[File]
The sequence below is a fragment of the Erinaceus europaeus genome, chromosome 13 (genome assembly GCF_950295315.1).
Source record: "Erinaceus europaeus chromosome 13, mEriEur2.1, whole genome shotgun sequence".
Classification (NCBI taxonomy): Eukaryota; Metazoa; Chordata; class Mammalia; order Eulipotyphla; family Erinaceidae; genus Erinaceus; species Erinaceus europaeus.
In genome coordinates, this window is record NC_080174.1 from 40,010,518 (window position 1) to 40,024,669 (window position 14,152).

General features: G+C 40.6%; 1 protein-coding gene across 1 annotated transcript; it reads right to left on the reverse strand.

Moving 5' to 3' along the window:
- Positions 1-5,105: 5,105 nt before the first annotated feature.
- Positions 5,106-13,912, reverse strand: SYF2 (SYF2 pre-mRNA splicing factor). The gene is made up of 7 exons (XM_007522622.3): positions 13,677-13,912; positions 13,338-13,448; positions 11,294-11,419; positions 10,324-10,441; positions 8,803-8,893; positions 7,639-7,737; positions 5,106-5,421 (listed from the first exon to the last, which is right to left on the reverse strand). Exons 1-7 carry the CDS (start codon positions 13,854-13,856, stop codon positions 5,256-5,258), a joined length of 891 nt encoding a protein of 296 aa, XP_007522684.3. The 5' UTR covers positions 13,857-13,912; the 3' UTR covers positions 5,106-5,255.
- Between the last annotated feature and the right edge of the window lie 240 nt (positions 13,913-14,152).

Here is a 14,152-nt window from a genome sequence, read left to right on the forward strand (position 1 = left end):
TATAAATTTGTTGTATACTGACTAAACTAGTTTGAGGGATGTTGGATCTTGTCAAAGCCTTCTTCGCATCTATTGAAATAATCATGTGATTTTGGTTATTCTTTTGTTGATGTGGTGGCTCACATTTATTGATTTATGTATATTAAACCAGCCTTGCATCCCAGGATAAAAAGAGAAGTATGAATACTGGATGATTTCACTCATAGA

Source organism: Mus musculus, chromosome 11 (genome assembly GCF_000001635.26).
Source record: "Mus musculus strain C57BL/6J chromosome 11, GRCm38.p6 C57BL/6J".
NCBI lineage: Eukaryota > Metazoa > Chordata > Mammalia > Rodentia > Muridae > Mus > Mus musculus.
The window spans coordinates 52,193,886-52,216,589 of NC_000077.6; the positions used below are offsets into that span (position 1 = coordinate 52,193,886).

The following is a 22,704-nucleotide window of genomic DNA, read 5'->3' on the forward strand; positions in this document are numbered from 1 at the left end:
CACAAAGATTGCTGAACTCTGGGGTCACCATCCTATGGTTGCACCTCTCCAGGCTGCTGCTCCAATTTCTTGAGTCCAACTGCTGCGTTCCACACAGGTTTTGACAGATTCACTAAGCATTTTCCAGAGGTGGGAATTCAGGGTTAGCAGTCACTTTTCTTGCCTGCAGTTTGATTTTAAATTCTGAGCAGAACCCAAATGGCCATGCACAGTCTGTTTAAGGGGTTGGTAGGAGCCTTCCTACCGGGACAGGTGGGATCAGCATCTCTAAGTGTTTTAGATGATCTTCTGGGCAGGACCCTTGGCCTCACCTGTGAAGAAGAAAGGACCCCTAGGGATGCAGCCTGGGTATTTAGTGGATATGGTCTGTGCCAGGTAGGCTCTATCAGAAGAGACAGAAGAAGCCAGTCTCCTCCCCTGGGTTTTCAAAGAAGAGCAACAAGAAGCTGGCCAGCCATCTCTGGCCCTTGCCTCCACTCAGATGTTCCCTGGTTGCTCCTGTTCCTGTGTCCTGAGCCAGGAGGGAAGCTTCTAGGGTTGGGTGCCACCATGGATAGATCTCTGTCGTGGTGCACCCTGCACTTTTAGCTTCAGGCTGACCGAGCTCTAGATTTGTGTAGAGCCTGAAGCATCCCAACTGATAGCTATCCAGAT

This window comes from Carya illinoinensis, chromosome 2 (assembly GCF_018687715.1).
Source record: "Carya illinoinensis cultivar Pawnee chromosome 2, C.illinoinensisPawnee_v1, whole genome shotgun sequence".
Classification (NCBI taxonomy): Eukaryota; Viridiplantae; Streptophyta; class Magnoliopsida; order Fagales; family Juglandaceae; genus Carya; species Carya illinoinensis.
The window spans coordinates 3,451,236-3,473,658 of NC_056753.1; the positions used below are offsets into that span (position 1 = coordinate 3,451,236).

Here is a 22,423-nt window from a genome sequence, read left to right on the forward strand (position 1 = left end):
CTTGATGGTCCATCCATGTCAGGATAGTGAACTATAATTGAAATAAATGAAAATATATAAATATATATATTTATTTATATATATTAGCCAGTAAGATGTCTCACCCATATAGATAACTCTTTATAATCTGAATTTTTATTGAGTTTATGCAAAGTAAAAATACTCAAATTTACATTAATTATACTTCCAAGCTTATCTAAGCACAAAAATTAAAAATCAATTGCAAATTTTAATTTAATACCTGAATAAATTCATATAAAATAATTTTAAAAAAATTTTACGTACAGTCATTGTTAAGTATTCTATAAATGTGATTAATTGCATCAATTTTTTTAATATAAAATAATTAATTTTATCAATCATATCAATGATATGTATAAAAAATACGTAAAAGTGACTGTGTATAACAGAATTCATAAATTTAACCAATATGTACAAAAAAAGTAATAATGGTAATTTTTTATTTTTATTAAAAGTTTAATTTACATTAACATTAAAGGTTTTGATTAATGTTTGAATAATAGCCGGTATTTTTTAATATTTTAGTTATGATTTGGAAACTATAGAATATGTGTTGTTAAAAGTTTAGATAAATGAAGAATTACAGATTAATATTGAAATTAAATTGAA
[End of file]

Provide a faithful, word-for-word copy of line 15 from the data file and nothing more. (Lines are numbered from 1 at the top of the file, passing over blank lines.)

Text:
The window spans coordinates 52,193,886-52,216,589 of NC_000077.6; the positions used below are offsets into that span (position 1 = coordinate 52,193,886).